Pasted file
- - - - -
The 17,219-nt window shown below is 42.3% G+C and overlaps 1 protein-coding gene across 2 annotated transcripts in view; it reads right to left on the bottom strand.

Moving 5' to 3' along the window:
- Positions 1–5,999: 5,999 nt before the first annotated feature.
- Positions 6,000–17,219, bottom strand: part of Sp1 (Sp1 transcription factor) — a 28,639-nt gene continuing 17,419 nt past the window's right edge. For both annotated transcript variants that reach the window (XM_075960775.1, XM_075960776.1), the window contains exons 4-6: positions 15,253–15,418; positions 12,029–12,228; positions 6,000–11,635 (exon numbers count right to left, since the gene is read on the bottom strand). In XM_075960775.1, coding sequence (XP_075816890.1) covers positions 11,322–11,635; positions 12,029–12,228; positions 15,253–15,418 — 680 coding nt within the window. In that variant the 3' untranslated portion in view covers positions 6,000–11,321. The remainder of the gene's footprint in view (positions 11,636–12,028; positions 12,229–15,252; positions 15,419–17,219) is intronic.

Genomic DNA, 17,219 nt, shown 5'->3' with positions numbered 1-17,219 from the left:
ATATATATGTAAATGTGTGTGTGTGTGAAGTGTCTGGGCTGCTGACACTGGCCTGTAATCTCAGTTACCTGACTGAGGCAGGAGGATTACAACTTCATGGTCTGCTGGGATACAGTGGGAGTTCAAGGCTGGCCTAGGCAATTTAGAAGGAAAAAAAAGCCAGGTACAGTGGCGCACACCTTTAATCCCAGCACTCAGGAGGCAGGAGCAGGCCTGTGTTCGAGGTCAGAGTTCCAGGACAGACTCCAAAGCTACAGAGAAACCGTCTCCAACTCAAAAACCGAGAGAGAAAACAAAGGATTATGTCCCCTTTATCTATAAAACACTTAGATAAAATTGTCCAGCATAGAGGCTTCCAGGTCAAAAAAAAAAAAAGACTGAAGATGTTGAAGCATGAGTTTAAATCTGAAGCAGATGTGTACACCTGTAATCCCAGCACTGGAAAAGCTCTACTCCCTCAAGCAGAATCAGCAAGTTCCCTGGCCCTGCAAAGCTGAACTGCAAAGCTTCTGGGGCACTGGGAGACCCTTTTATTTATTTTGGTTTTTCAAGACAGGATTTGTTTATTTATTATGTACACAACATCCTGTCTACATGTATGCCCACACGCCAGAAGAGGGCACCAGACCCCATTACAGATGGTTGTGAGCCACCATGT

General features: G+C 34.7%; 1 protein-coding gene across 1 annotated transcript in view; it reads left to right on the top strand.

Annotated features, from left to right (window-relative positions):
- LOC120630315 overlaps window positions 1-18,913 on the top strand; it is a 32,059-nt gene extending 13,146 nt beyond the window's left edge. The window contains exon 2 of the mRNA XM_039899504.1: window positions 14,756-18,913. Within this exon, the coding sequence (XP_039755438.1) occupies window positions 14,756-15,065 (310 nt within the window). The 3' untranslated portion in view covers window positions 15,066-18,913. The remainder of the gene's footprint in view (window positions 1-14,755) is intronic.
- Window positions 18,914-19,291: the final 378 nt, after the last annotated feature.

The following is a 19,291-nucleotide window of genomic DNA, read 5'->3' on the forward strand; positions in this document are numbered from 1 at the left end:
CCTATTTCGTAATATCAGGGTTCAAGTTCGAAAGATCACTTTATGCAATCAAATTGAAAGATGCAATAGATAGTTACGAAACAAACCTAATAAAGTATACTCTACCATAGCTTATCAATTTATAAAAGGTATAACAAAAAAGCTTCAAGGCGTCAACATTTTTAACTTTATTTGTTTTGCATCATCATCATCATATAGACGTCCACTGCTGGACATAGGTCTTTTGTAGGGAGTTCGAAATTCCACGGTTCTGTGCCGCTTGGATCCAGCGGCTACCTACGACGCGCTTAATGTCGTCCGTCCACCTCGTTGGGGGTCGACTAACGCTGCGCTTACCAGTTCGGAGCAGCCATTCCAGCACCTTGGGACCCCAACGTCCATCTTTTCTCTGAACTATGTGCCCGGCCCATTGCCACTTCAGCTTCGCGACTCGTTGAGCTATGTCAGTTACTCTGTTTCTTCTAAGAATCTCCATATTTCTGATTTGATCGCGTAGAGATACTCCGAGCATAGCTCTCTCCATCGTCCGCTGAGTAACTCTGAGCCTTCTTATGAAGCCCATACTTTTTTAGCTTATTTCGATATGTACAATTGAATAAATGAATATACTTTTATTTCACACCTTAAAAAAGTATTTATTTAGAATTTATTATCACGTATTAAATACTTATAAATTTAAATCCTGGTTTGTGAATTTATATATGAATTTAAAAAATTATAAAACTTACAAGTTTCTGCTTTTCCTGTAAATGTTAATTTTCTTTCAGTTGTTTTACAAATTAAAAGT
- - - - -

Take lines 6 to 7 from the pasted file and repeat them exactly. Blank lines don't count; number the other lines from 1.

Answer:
ATATATATGTAAATGTGTGTGTGTGTGAAGTGTCTGGGCTGCTGACACTGGCCTGTAATCTCAGTTACCTGACTGAGGCAGGAGGATTACAACTTCATGGTCTGCTGGGATACAGTGGGAGTTCAAGGCTGGCCTAGGCAATTTAGAAGGAAAAAAAAGCCAGGTACAGTGGCGCACACCTTTAATCCCAGCACTCAGGAGGCAGGAGCAGGCCTGTGTTCGAGGTCAGAGTTCCAGGACAGACTCCAAAGCTACAGAGAAACCGTCTCCAACTCAAAAACCGAGAGAGAAAACAAAGGATTATGTCCCCTTTATCTATAAAACACTTAGATAAAATTGTCCAGCATAGAGGCTTCCAGGTCAAAAAAAAAAAAAGACTGAAGATGTTGAAGCATGAGTTTAAATCTGAAGCAGATGTGTACACCTGTAATCCCAGCACTGGAAAAGCTCTACTCCCTCAAGCAGAATCAGCAAGTTCCCTGGCCCTGCAAAGCTGAACTGCAAAGCTTCTGGGGCACTGGGAGACCCTTTTATTTATTTTGGTTTTTCAAGACAGGATTTGTTTATTTATTATGTACACAACATCCTGTCTACATGTATGCCCACACGCCAGAAGAGGGCACCAGACCCCATTACAGATGGTTGTGAGCCACCATGT

General features: G+C 34.7%; 1 protein-coding gene across 1 annotated transcript in view; it reads left to right on the top strand.